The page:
In 1903, Edith Ausley starts a free public library in Statesville called the “Reading Room Library” in rooms given freely in a building on West Broad St., owned by Dr. John J. Mott. Edith is member of the State Federation of Women’s Clubs and serves as the librarian. She contacts the” Lend a Hand Library” in Boston to start the library’s book collection. To raise funds for materials and operation she creates an “Everybody’s Day” celebration in Statesville. 

On Aug. 25, 1903, The Semi-Weekly Landmark announces, “Everybody’s Day, next Saturday, promises to be of unusual interest. “Everybody” is talking about it and “everybody” is expected to be here.” Since the library is to be open to everyone Mrs. Ausley creates a holiday for everyone as a fundraising event to benefit the new library. Everybody’s Day became a Statesville tradition for a few years.

The holiday was a huge success as The Semi-Weekly Landmark reported on Sept. 1, 1903, that between 2,500 and 3,000 people attended the event and $85.15 was raised for the library fund. Contests held included a fat man’s race, a bicycle race, a wheelbarrow race, a bag race, a parade through downtown Statesville and a contest for the best decorated vehicle. Prizes were awarded for the family with the most children and to the oldest person in attendance (Louis Moore from Bethany, age 94). 

There was a fiddle contest (old style), a greasy pole-climbing contest, a bicycle race, and a wheelbarrow race. A wedding was held in the show window of the Statesville Housefurnishing Co. store with an admission fee of 10 cents. The ceremony was performed by Squire W.C. Mills, who married Mr. Louis Franklin Carpenter and Miss Bettie Gant. The happy couple received a bedstead as a wedding gift. 

A large board was erected with painted pictures of a baby and raccoon and holes where their heads should have been.  People would stick their heads through the holes and other people would pay to throw at their heads. Mr. J.S. Fry won, but was disqualified for having previous practice. He had bet policeman J.N. Morgan that he could hit his head from a certain distance with a rock the day before. Morgan was game, but Fry missed and instead hit a ten-year-old boy standing nearby. Fry gave the kid 10 cents to keep quiet about it, but he squealed and Fry was disqualified. 

The Nov. 20, 1903 issue of The Landmark reports that Mrs. Ausley has asked philanthropist and steel industrialist Andrew Carnegie for $5,000 to build a Carnegie library in Statesville. Books from the Reading Library are also being circulated among the rural schools as they have no libraries. The Landmark reports on March 9, 1906 that Carnegie has agreed to give $5,000 for a library in Statesville once the conditions are met and a site selected. Shortly thereafter on March 27, 1906 a fire destroys the “Reading Room Library” though many of the books are saved.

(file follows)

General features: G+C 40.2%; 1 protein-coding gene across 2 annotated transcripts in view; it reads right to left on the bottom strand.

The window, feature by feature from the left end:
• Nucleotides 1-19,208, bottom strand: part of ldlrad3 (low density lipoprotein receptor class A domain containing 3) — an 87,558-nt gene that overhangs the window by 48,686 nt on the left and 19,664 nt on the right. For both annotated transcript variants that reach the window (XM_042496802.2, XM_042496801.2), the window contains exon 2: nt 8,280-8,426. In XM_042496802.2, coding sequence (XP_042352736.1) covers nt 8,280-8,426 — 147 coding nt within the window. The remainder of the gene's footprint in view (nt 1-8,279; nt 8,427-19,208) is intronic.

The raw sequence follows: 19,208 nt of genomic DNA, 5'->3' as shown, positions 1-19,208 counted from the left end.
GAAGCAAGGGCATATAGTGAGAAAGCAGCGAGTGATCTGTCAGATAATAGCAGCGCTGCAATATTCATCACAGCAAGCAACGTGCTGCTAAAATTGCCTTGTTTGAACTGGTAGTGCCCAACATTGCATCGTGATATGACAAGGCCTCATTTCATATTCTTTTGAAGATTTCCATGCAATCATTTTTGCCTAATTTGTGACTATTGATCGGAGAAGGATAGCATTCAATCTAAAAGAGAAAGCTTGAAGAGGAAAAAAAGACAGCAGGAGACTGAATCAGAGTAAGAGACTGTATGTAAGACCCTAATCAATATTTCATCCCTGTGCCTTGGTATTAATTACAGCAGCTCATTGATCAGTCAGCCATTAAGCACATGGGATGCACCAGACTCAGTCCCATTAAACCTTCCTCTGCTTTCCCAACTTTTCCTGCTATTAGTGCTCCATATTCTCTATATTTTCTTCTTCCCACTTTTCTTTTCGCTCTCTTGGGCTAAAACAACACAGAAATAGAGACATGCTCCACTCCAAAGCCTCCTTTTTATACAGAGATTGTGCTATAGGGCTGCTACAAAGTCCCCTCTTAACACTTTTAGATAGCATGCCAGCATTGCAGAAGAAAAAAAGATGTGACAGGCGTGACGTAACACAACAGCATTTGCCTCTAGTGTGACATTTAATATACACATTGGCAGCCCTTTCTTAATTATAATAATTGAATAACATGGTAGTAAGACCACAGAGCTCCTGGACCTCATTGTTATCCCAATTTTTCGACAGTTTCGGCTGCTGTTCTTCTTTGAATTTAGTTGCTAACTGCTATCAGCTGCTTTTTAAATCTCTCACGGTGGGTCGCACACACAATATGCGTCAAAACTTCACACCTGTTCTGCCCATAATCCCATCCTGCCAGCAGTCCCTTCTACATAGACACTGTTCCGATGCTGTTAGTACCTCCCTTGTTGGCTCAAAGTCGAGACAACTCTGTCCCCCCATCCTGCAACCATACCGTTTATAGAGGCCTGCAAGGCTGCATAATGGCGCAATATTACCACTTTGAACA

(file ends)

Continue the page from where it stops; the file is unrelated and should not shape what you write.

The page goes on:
The library is then moved to the D.V. Mills building for a year and a half and then to the W.L. Heller store. There is a photo of the interior of the Statesville Reading Room Library on Mulberry Street in 1907 on display now at the entrance of the library. A site for the Statesville Carnegie Library is found when Mrs. S.A. Sharpe offers to donate a lot on the corner of Meeting and Sharpe Streets for the library, but the May 10, 1910 Landmark reports that the Statesville Board of Aldermen have rejected the proposed library citing the costs. To receive the Carnegie donation the city must appropriate 10 cent per year for maintenance which would have amounted to $500.

This brings us back to 1913. Edith Ausley has over the past ten years established 42 rural libraries in Iredell County with 1,288 volumes, but she is still pushing for a Carnegie Library in Statesville. She is now chairwoman of Statesville’s Women’s Twentieth Century club and has 1,750 books to put in the library. She has the site being donated for free on the corner of Meeting and Sharpe Streets near downtown Statesville and only two blocks from the graded school. 

She leads a campaign to gather enough signatures on a petition to allow the Board of Aldermen schedule a referendum to allow voters to accept a library tax of $500 per year. She gathers support from the community. The newspaper quotes Mary Charles who says, “Build your library before it is too late. The interest on the capital invested in this building may not come back to you in dollars and cents, but it will be repaid, it will be doubled, even tripled, by the many strong-hearted men and women that will emerge from its doors in future life.” 

The Carnegie Foundation does not give money to build libraries in small towns, but with Statesville they have made an exception. In fact, they have offered to give the city $10,000 if they will support it with $1,000 per year, but Ausley seeks only a $5,000 building. The results given in the newspaper in her hands means there will be no beautiful white marble Carnegie library with columns in Statesville.  

By Joel Reese, Local History Librarian

Iredell County Public Library

This article was published in the Statesville Record and Landmark on March 25, 2022 as “Iredell County Library began 100 years ago”, p. 1 & 3A.